The Things We Women Go Through…

  • May 26, 2017
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I am one of those women.  One of those women of a certain age, and it’s only quite recently that I realised it. I’ve just been for my 3 yearly smear test.  Ugh.  Men don’t know they’re bloody born!  Smear tests are one of those things that we women categorise along with the likes of going to the dentist; you know you have to do it, you just don’t want to do it.  Although given the choice, I’d take the dentist any day of the week!

12 years ago, having a smear test probably saved my life.  Ooh, dramatic I hear you say.  I say, not at all.  The first I realised that the results from that test had come back as abnormal, was when a letter arrived on my doormat one morning informing me that an appointment had been made for me at the hospital, where I would meet with a Consultant, and a biopsy would be performed if he thought it necessary.

I immediately phoned my Surgery to see if they could shed any light for me, as by now I was at DEFCON 5!  I was transferred between the receptionist and the practice nurse for what seemed like an age before one of the doctors came onto the line.  He told me that my abnormal cells had been classed as Severe Dyskaryosis, also called CIN3, but “not to worry Ms Taylor, they’ll sort you out at the hospital.”  I just thank God we didn’t have a computer at home at that point as I’m sure that if we had, I’d have consulted Dr Google, and would’ve been writing my last will and testament within minutes!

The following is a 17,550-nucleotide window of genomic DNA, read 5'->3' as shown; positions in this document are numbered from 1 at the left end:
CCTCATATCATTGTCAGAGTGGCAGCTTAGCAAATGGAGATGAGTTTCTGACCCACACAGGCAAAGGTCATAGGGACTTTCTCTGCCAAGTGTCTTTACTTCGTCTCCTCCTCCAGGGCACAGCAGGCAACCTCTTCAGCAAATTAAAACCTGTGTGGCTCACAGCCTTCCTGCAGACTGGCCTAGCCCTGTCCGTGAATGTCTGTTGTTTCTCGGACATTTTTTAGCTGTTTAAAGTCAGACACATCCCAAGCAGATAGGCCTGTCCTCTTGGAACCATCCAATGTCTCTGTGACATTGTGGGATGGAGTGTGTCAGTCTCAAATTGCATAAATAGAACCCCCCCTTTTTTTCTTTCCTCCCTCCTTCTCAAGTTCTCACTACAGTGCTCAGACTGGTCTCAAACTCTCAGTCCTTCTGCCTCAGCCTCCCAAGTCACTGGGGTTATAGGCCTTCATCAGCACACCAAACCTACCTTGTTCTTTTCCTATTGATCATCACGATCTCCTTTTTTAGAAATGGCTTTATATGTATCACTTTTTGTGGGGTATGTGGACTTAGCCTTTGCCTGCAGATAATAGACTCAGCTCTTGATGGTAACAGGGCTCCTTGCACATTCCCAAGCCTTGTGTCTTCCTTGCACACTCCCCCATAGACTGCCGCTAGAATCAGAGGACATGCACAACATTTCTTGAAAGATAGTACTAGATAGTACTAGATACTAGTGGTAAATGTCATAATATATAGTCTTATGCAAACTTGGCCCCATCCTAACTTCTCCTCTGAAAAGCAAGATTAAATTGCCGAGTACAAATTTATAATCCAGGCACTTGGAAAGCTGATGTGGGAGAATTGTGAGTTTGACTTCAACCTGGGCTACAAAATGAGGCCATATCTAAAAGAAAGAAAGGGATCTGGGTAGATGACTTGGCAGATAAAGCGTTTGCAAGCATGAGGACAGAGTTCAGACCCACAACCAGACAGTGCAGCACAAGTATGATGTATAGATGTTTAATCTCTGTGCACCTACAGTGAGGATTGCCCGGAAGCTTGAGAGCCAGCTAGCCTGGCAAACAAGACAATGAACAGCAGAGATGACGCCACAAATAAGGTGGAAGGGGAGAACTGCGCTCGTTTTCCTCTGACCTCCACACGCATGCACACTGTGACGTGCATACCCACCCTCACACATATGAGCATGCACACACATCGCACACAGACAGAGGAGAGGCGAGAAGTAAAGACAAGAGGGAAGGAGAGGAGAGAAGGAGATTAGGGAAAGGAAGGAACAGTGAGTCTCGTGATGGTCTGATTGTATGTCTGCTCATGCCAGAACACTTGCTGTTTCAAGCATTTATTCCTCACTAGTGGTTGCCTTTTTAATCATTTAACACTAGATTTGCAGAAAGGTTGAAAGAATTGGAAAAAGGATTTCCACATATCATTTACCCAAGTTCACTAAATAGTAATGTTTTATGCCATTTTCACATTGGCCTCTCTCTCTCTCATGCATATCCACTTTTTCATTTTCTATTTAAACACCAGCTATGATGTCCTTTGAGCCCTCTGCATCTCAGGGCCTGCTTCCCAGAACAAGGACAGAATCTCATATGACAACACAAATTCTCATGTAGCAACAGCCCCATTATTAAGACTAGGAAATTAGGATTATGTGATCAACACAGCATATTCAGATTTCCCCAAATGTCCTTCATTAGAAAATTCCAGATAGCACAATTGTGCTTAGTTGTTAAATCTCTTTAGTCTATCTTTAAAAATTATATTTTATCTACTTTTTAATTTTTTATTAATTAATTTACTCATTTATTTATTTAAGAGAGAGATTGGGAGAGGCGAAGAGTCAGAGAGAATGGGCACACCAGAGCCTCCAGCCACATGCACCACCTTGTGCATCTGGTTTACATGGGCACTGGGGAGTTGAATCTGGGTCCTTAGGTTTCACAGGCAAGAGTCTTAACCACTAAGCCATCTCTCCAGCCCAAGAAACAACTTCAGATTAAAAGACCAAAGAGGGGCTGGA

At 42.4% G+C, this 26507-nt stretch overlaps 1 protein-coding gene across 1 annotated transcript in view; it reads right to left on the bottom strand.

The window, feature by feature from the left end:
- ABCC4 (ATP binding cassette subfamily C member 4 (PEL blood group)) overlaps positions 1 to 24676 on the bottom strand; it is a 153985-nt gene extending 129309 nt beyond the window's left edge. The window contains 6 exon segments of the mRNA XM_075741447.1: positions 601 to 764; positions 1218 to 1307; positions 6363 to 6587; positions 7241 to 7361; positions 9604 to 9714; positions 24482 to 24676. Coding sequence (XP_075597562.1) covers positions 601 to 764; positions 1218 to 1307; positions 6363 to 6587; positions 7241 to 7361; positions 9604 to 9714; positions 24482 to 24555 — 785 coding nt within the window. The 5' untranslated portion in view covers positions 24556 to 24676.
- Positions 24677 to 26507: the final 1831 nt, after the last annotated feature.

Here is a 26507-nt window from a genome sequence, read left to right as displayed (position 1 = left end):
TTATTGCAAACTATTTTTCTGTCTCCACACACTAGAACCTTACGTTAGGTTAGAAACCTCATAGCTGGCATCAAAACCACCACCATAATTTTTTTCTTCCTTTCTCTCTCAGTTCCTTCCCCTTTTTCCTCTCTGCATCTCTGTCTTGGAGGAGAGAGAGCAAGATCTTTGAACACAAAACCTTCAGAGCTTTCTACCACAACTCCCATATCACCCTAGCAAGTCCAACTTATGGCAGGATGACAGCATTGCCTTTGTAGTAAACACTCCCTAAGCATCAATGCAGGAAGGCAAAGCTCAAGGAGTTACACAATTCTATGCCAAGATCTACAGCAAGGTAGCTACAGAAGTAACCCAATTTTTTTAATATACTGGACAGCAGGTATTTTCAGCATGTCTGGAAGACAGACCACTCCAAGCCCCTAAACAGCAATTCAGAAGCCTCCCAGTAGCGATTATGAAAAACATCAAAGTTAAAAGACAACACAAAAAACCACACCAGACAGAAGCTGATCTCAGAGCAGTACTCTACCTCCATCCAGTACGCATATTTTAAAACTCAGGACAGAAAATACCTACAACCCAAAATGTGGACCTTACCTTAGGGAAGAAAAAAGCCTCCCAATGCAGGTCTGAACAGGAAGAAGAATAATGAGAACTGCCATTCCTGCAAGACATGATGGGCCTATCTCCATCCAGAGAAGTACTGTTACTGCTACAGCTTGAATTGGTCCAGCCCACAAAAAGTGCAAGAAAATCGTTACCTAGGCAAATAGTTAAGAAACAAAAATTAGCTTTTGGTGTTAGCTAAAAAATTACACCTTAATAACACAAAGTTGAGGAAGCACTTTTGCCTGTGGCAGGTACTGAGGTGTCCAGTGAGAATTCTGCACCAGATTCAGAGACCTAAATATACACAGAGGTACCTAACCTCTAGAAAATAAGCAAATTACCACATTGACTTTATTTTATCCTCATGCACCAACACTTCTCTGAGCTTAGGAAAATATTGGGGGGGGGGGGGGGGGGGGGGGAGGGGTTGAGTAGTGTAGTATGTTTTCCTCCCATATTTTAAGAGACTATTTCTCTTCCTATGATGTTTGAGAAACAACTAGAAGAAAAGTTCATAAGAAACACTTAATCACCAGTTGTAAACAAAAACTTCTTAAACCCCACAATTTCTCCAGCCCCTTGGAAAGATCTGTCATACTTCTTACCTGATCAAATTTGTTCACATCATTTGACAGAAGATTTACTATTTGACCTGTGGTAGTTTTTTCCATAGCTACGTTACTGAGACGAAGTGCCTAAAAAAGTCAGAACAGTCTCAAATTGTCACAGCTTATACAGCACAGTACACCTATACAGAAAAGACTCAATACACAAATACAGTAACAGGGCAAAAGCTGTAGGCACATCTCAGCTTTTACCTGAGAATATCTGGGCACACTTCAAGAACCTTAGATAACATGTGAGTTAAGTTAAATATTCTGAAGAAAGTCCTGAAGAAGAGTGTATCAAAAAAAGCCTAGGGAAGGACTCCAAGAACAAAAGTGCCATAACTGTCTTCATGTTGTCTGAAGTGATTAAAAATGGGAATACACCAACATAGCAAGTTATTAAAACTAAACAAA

Instead I called my Sister, Lynne (aka Nurse Ratched).  She told me she’d talk to some of her colleagues to see if they could put my mind at rest.  I told her that the Doctor had told me it was Severe Dyskaryosis, and she dutifully went off and did her research.  Later on she called me back, and told me what was likely to happen at my appointment, and that her colleague had said not to worry, it should be quite easily treatable; “Just so long as it’s not CIN3, Jane, you’ll be fine!”  It was at that point that I learned that CIN3 is the stage just before Cancer.  DEFCON FUCKING 1!!!

The ten days between then and my hospital appointment were the ten longest days of my life.  Not a minute went by that I didn’t think that I might have cancer inside me, and if I did, what if it spread really quickly; ten more days for it to eat its way into other parts of my body; ten more days that I was helpless to do anything about it.

Eventually the day of my appointment arrived.  It’s a bit of a blur now, but I remember being called into a room, and being told that it was necessary to carry out a procedure, there and then.  The next thing I knew, my legs were stirruped up with my lady bits on show for the world to see and as my Mum held my hand as I was anaesthetised (locally), the Consultant set to work, basically surgically removing the end of my cervix. He was confident he’d got every single abnormal cell and told me that as long as nothing sinister showed up from the biopsy, no follow up treatment would be necessary.  Nothing sinister, no follow up.  6 monthly smears followed, and then after 3 years they went to annual, and now I’m back to three yearly, thankfully all returned as normal.